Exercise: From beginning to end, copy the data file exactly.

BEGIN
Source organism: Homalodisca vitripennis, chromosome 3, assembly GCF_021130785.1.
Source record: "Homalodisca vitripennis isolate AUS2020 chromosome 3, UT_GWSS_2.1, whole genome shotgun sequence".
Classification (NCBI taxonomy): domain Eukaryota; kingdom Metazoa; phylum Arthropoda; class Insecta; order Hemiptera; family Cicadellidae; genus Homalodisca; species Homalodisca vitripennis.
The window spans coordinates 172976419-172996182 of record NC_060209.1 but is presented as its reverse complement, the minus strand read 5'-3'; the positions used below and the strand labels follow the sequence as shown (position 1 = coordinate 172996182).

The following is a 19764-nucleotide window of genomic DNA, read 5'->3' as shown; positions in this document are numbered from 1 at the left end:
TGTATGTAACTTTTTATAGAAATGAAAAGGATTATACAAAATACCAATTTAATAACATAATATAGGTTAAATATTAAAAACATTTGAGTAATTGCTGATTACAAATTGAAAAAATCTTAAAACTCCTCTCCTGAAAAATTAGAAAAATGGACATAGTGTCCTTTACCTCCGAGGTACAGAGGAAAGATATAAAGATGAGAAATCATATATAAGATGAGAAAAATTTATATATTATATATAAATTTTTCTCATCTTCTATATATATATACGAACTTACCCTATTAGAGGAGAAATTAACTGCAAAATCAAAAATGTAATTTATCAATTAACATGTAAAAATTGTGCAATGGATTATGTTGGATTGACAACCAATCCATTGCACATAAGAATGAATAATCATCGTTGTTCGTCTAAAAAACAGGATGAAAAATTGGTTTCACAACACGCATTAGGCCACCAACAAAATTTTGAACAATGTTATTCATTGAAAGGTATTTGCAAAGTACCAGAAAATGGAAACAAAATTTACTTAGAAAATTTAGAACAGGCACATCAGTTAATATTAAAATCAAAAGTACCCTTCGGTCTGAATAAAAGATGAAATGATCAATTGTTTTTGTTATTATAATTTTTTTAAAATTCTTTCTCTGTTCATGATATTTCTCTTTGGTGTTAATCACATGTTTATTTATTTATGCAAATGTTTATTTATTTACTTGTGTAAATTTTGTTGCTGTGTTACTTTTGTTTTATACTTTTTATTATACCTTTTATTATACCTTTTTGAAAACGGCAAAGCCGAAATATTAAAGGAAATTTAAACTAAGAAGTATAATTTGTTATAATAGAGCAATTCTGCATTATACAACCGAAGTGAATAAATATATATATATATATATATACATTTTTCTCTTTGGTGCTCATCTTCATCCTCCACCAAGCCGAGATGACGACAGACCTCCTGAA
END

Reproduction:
Source organism: Homalodisca vitripennis, chromosome 3, assembly GCF_021130785.1.
Source record: "Homalodisca vitripennis isolate AUS2020 chromosome 3, UT_GWSS_2.1, whole genome shotgun sequence".
Classification (NCBI taxonomy): domain Eukaryota; kingdom Metazoa; phylum Arthropoda; class Insecta; order Hemiptera; family Cicadellidae; genus Homalodisca; species Homalodisca vitripennis.
The window spans coordinates 172976419-172996182 of record NC_060209.1 but is presented as its reverse complement, the minus strand read 5'-3'; the positions used below and the strand labels follow the sequence as shown (position 1 = coordinate 172996182).

The following is a 19764-nucleotide window of genomic DNA, read 5'->3' as shown; positions in this document are numbered from 1 at the left end:
TGTATGTAACTTTTTATAGAAATGAAAAGGATTATACAAAATACCAATTTAATAACATAATATAGGTTAAATATTAAAAACATTTGAGTAATTGCTGATTACAAATTGAAAAAATCTTAAAACTCCTCTCCTGAAAAATTAGAAAAATGGACATAGTGTCCTTTACCTCCGAGGTACAGAGGAAAGATATAAAGATGAGAAATCATATATAAGATGAGAAAAATTTATATATTATATATAAATTTTTCTCATCTTCTATATATATATACGAACTTACCCTATTAGAGGAGAAATTAACTGCAAAATCAAAAATGTAATTTATCAATTAACATGTAAAAATTGTGCAATGGATTATGTTGGATTGACAACCAATCCATTGCACATAAGAATGAATAATCATCGTTGTTCGTCTAAAAAACAGGATGAAAAATTGGTTTCACAACACGCATTAGGCCACCAACAAAATTTTGAACAATGTTATTCATTGAAAGGTATTTGCAAAGTACCAGAAAATGGAAACAAAATTTACTTAGAAAATTTAGAACAGGCACATCAGTTAATATTAAAATCAAAAGTACCCTTCGGTCTGAATAAAAGATGAAATGATCAATTGTTTTTGTTATTATAATTTTTTTAAAATTCTTTCTCTGTTCATGATATTTCTCTTTGGTGTTAATCACATGTTTATTTATTTATGCAAATGTTTATTTATTTACTTGTGTAAATTTTGTTGCTGTGTTACTTTTGTTTTATACTTTTTATTATACCTTTTATTATACCTTTTTGAAAACGGCAAAGCCGAAATATTAAAGGAAATTTAAACTAAGAAGTATAATTTGTTATAATAGAGCAATTCTGCATTATACAACCGAAGTGAATAAATATATATATATATATATATACATTTTTCTCTTTGGTGCTCATCTTCATCCTCCACCAAGCCGAGATGACGACAGACCTCCTGAA